When Airbnb CEO Brian Chesky unveiled the company’s remote working policy at the start of May, in only 105 words, there was much to admire about its boldness and simplicity. However, one detail concerned Paul McKinlay, vp and head of remote for Cimpress/Vista, which implemented a similar strategy two years ago. It was Chesky’s comment that remote working “will become the predominant way companies work 10 years from now.”
The Airbnb boss’s prediction is supported by digital services firm Ricoh Europe’s research, which polled 3,000 employees in the U.K. and Ireland, France, Germany, Spain, Italy and the Netherlands last month. Almost half of the respondents (47%) think we’ll all work remotely in a decade’s time and that the traditional office space won’t exist.
But for Boston-based McKinlay that timeframe isn’t nearly fast enough. He warned that global leaders need to “act much sooner” and develop fully-fledged hybrid and remote-friendly working models for the benefit of their team members, shareholders and business results.
WorkLife spoke to a range of execs from different companies, which have already implemented successful hybrid and remote-first models, for tips on what to focus on. Here’s what they had to say:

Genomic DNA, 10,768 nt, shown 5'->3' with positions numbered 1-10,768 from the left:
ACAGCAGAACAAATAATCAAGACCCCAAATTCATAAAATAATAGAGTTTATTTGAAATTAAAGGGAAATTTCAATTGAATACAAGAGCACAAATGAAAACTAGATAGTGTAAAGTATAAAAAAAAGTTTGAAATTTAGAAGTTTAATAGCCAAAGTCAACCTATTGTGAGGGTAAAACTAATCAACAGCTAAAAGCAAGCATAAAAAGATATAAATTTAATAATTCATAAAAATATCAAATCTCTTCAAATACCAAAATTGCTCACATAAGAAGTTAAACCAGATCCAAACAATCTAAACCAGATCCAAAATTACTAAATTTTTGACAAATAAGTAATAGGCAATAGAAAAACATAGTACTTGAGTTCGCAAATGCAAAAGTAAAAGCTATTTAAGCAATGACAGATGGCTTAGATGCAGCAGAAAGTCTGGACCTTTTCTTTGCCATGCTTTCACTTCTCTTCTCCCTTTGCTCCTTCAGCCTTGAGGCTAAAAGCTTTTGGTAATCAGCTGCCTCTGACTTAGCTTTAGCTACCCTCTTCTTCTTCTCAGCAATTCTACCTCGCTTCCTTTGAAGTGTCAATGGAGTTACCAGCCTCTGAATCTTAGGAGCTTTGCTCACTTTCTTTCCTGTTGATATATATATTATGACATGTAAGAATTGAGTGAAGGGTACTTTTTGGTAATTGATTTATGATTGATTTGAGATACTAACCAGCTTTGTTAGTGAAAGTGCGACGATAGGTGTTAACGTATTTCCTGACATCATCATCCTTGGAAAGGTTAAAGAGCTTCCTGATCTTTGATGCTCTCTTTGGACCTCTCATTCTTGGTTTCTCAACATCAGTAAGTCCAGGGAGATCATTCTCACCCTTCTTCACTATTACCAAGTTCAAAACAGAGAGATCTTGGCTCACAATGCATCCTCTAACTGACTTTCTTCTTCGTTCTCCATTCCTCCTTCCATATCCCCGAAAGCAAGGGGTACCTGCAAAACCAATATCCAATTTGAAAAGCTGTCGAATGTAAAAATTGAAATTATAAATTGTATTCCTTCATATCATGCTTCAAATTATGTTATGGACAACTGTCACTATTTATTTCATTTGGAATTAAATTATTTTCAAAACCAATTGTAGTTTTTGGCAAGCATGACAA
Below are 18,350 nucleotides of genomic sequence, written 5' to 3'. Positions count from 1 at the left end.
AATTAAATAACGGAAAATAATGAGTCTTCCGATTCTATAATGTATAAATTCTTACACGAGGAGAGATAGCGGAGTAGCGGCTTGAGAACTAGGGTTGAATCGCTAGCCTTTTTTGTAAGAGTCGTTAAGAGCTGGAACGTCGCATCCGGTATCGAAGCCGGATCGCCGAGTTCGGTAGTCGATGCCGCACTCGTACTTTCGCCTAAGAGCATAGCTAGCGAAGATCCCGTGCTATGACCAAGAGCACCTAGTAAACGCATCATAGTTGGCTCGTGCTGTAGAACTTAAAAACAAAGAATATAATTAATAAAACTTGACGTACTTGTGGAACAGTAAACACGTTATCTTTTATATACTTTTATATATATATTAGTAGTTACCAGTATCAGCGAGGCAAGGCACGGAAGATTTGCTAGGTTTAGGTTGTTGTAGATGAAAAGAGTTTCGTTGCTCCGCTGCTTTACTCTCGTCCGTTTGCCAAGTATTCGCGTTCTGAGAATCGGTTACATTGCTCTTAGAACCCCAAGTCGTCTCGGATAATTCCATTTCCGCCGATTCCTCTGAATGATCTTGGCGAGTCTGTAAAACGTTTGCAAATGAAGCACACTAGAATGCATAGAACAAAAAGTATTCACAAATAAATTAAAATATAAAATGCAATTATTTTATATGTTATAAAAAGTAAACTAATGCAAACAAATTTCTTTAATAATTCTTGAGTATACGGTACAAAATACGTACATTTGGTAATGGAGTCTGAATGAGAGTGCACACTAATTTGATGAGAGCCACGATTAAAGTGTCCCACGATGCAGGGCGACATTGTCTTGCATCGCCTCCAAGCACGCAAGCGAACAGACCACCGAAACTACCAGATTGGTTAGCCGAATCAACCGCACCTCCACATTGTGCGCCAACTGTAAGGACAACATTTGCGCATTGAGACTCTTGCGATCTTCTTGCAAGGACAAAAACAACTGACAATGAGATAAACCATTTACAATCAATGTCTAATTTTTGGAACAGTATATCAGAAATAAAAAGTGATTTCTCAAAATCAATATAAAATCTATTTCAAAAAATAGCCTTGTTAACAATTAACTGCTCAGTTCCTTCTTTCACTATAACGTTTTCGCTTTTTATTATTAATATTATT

Leaders must commit to flexible working for long term
If the direction of travel is clear, what’s the point of having a rear-view mirror? Leaders must fully commit to a hybrid and remote working strategy to make it a success. And while a slight detour might be required here and there, dedication to the long haul will accelerate change – not least because it will inspire employees.
“If you embrace hybrid/remote working as a leader who genuinely wants to improve work-life harmony for your team members by shaking up the traditional 9-to-5 while simultaneously improving productivity, engagement and results, you have the right foundations for success,” said McKinley.